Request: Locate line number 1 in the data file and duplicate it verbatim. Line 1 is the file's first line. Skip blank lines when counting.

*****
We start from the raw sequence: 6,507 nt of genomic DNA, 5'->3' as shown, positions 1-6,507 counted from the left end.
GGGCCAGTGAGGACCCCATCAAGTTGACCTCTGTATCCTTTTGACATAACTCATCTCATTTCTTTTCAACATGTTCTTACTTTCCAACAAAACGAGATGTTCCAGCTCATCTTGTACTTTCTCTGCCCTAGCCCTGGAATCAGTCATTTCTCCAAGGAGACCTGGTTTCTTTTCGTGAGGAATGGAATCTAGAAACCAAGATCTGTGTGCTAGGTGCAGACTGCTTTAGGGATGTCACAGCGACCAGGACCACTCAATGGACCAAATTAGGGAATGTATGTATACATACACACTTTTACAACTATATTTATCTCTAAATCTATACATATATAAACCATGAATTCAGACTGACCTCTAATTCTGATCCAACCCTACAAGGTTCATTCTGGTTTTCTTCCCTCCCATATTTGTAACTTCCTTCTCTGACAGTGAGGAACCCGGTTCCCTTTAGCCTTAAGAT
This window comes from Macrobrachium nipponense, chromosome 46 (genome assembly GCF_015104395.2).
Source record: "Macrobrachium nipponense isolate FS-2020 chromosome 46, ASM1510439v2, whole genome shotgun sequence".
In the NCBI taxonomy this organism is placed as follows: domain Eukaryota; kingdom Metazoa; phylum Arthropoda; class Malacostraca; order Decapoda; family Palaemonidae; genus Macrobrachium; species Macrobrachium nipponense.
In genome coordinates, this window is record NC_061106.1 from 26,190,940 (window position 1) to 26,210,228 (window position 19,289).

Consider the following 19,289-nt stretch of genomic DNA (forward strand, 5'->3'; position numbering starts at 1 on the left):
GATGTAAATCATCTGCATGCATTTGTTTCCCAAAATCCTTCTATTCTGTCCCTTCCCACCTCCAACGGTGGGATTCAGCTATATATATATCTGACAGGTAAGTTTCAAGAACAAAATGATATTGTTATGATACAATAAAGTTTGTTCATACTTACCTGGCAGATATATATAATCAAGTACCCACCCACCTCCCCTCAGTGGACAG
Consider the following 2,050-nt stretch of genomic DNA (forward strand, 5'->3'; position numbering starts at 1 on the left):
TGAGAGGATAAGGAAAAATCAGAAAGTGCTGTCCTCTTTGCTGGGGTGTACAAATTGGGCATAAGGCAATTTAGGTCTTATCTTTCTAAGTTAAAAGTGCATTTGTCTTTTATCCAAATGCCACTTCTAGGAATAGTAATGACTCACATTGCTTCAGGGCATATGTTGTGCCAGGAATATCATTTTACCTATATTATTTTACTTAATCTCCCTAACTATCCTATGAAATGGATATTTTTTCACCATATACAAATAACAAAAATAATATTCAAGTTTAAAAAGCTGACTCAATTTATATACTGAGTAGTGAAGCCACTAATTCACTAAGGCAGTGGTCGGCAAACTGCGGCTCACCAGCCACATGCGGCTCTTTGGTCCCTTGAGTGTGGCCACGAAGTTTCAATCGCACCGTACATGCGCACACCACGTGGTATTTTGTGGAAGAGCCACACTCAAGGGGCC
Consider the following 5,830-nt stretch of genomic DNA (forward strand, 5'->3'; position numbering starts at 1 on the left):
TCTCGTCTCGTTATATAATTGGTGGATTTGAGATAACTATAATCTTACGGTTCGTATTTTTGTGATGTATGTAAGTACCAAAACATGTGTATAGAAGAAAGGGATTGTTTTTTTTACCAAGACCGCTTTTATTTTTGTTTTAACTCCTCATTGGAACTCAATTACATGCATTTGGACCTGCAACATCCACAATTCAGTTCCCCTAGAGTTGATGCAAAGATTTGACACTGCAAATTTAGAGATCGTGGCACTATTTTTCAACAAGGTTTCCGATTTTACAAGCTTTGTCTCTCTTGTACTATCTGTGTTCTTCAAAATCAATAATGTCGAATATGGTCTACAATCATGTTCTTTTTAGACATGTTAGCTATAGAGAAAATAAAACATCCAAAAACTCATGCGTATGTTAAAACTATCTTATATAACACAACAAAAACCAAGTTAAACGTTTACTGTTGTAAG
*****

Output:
We start from the raw sequence: 6,507 nt of genomic DNA, 5'->3' as shown, positions 1-6,507 counted from the left end.